While conventional wisdom may say that the more investment options one has, the better he can construct a portfolio, new studies say that may not be the case when it comes to employee retirement plans. Researchers found that a reduction in fund options actually led investors to choose lower cost funds better suited to their risk tolerance. Plan administrators have always been faced with a tough decision, whether to let investors have access to the widest range of investments possible, or to simplify the decision making process by offering a smaller menu of solid, low-cost options representing various asset classes. We have always leaned toward the latter, believing what the research is proving out: too many options creates confusion and a feeling of being overwhelmed. By sticking with one or two options in the major asset classes, as well as offering risk-based funds, participants are better able to research what is available and make the best choice for them, while still constructing a diverse portfolio.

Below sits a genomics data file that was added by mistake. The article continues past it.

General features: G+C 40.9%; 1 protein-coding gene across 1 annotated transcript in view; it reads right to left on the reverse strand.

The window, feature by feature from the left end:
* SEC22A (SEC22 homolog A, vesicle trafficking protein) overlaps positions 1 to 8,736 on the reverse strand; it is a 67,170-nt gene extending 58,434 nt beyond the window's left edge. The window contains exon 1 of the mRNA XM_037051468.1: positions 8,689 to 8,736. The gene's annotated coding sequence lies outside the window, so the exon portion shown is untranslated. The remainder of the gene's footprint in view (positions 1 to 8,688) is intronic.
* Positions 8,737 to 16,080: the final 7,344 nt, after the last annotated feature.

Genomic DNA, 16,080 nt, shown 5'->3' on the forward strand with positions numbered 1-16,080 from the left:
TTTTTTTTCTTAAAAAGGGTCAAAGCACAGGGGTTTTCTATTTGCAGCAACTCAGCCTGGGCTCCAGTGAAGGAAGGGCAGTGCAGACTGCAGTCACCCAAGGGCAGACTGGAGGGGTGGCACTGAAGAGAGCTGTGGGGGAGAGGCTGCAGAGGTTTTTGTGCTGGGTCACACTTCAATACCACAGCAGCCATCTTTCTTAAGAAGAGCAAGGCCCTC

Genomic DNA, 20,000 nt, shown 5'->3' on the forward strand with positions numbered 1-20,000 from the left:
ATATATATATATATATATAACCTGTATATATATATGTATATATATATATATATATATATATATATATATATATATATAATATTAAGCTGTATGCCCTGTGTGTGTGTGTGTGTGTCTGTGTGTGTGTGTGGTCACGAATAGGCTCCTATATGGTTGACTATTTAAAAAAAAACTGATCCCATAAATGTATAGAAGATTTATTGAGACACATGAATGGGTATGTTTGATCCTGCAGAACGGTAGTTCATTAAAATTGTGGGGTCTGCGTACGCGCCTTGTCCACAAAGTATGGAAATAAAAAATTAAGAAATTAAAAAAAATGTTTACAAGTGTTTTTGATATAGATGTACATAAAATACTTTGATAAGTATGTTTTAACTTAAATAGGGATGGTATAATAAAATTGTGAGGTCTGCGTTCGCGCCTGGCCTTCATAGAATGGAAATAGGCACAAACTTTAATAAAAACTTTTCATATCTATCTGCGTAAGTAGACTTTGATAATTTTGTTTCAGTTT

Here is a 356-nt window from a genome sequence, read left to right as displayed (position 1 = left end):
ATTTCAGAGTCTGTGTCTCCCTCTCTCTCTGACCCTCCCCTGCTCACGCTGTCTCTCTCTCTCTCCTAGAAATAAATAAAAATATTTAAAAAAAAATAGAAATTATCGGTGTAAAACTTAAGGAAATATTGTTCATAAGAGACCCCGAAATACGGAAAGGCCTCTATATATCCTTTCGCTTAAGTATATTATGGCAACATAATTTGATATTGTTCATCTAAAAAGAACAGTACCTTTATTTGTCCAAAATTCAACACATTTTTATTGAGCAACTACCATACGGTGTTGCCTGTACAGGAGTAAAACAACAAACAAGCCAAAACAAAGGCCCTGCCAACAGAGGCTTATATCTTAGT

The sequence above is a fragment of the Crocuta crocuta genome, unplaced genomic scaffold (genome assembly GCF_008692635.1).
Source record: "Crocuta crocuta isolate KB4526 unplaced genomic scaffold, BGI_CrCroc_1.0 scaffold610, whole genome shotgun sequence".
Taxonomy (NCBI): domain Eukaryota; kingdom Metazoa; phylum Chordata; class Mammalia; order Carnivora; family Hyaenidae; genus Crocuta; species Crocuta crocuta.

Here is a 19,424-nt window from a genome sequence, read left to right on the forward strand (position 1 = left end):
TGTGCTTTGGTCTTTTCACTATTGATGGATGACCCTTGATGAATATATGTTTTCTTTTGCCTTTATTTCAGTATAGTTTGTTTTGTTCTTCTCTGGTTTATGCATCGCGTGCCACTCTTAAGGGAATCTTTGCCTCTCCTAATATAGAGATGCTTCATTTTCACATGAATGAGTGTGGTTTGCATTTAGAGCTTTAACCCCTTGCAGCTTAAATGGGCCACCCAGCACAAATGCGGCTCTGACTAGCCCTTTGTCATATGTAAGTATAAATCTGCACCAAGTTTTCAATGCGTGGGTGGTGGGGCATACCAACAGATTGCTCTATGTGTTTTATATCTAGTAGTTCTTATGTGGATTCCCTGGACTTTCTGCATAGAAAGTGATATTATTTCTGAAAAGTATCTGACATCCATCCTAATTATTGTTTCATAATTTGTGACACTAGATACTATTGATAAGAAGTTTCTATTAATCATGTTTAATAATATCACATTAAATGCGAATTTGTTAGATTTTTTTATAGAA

Source: Wall Street Journal
Negative sentiment surrounding global equity markets continued into the New Year.
To begin the year, the Dow Jones Industrial Average experienced a triple digit change in price, either positively or negatively, every single trading day during the month of January*. Volatility such as we experienced during the first month of the year may invite many investors to opt out of this roller coaster ride for one that appears to be much smoother – lifetime income annuities. These annuities, upon purchase, guarantee a steady stream of income for the rest of one’s life. On the surface, this option appears relatively attractive for those nearing retirement; however, there are many unforeseen risks that one must watch out for. First off, the annuity is guaranteed by a company, which introduces counter-party risk. Therefore, if the company goes bankrupt, the annuity and savings are more than likely going with it. Additionally, when one passes away, the remaining value of the annuity does not get passed on to one’s heirs but instead goes to the insurer. Finally, once purchased, one is unable to tap into the annuity should sudden health care or financial emergencies arise. Therefore, while the roller coaster ride we experienced in January may entice you to opt for one of these lifetime income annuities, keep these risks in mind before going off the tracks.